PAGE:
Governor Palin and the Difference between Responsive Leadership and Reactionary Politics

Vice President Biden has come under fire for awful comments he made regarding the Chinese’s one child policy while in China on Sunday (emphasis added):

“But as I was talking to some of your leaders, you share a similar concern here in China,” he continued. “You have no safety net. Your policy has been one which I fully understand – I’m not second-guessing – of one child per family. The result being that you’re in a position where one wage earner will be taking care of four retired people. Not sustainable.”

Vice President Biden condoned the horrific policies of the China government that allow only one child per family which has subsequently resulted in forced abortions, including sex-selective abortions, human rights violations, fines, and loss of jobs.  These comments have engendered responses from the declared Presidential candidates. Governor Romney called China’s policy “gruesome and barbaric” while asserting that Biden acquiesced. Governor Perry criticized Biden for “moral indifference”.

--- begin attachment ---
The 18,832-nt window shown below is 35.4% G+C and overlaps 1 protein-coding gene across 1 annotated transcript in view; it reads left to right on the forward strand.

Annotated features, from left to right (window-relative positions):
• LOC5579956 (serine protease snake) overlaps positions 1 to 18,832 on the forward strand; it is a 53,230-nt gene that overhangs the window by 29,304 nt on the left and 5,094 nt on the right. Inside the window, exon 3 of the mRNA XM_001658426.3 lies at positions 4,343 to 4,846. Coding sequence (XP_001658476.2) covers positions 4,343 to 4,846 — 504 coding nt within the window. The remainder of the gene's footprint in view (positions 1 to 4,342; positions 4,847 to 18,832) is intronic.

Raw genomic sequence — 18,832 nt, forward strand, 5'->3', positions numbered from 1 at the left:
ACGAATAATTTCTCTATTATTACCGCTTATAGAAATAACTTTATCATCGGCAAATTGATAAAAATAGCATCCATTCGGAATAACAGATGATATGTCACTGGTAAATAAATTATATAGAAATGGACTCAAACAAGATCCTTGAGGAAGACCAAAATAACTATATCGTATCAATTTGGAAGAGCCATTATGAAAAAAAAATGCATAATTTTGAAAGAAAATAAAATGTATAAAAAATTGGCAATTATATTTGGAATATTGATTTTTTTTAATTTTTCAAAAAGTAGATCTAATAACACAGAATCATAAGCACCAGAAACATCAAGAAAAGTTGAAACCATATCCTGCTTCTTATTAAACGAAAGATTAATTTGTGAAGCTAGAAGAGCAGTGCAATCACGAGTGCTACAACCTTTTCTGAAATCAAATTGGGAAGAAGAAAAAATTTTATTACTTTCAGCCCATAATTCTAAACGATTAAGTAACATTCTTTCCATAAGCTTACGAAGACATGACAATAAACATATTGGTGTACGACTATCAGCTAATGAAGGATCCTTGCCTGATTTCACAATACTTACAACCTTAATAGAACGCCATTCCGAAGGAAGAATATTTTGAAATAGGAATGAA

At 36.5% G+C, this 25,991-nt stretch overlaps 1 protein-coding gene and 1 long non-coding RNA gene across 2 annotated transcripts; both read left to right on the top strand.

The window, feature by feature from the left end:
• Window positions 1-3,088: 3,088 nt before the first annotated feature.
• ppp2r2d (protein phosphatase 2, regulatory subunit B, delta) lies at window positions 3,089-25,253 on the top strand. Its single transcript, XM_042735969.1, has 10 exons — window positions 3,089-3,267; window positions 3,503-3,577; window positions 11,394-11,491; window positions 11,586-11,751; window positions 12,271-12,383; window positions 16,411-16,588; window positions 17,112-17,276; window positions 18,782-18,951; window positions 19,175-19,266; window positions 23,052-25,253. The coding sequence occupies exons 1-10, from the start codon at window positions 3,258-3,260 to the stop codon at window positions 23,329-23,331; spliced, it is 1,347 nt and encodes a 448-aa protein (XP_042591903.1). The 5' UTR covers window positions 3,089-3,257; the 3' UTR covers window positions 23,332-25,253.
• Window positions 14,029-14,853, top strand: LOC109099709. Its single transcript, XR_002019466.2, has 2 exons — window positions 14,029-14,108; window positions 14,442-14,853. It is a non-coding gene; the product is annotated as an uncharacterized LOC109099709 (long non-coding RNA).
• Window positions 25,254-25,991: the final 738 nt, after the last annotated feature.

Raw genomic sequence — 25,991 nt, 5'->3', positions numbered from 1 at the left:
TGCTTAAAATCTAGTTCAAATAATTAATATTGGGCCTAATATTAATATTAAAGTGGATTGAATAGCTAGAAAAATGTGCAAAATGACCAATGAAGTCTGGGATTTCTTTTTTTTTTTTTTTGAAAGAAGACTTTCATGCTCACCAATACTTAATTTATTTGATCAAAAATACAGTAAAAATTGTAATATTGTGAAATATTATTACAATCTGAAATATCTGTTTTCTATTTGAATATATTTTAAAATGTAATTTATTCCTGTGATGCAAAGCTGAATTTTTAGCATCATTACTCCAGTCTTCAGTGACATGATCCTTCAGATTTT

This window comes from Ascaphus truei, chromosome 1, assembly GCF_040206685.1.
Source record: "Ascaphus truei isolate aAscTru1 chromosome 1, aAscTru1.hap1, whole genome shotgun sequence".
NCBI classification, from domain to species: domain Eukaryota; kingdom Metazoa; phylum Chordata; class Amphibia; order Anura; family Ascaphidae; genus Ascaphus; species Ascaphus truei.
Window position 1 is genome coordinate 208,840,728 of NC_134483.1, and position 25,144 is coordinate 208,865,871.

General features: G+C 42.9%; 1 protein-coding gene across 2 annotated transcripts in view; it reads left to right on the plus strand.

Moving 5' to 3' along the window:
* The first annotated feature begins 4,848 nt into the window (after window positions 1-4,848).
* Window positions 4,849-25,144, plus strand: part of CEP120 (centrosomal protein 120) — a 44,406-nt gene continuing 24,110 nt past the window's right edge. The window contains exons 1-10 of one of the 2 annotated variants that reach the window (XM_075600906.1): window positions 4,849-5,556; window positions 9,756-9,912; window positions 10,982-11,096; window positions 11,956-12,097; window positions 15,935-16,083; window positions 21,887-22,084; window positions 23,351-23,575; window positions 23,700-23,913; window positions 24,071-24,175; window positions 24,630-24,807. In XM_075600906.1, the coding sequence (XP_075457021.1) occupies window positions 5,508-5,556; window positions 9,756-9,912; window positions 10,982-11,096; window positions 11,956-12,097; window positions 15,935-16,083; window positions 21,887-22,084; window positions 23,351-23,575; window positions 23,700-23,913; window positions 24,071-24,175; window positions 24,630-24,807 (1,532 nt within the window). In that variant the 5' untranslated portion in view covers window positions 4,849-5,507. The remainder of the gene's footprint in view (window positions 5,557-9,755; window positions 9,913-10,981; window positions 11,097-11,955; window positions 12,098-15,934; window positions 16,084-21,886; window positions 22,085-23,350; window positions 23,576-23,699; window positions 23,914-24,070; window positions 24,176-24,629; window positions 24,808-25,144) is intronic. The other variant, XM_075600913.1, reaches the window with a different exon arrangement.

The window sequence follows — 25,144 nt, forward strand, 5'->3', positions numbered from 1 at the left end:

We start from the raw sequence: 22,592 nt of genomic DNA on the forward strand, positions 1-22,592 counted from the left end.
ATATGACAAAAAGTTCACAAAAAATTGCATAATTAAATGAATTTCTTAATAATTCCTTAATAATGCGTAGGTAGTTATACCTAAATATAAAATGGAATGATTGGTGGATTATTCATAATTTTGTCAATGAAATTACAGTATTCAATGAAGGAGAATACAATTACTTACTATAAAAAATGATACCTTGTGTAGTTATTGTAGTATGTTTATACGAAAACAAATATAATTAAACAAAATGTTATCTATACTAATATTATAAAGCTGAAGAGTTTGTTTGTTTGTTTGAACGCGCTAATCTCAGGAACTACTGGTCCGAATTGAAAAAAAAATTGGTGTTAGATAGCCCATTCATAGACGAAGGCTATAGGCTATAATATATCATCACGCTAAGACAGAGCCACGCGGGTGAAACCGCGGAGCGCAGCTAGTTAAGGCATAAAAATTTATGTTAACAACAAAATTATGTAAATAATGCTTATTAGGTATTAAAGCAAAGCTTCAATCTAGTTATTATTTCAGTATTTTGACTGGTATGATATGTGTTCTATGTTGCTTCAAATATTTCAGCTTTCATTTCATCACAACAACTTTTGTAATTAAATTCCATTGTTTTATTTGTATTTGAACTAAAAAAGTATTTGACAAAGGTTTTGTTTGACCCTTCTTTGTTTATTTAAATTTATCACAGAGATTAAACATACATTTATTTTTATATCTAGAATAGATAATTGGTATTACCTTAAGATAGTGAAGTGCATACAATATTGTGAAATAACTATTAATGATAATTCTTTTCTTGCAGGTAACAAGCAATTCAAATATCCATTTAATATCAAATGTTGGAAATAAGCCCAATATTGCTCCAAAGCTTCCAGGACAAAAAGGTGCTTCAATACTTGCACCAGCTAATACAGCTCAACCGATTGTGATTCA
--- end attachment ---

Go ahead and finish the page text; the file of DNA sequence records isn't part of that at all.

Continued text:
This “one child” policy is decades old, and the Obama administration is more than two and a half years old. Where were these men on human rights abuses and the Obama administration indifference prior to this presidential election, when their comments could score political points? As we highlighted during the Chinese President’s visit to the US in January, Governor Palin has been at the forefront of highlighting international human rights and the Obama administration’s negligence in addressing these abuses, not because it would score her political points, but because of her principled support for human dignity and the sanctity of life. In September of 2009, during her a speech in the Chinese region of Hong Kong, Governor Palin boldly, yet diplomatically, criticized China for their injustices and disrespect for human liberties (emphasis added):

Think about it. How many books and articles have been written about the dangers of India’s rise? Almost as large as China – and soon to be more populous – virtually no one worries about the security implications of India becoming a great power – just as a century ago the then-preeminent power, Great Britain, worried little about the rise of America to great power status. My point is that the more politically open and just China is, the more Chinese citizens of every ethnicity will settle disputes in courts rather than on the streets. The more open it is, the less we will be concerned about its military build-up and intentions. The more transparent China is, the more likely it is they we will find a true and lasting friendship based on shared values as well as interests.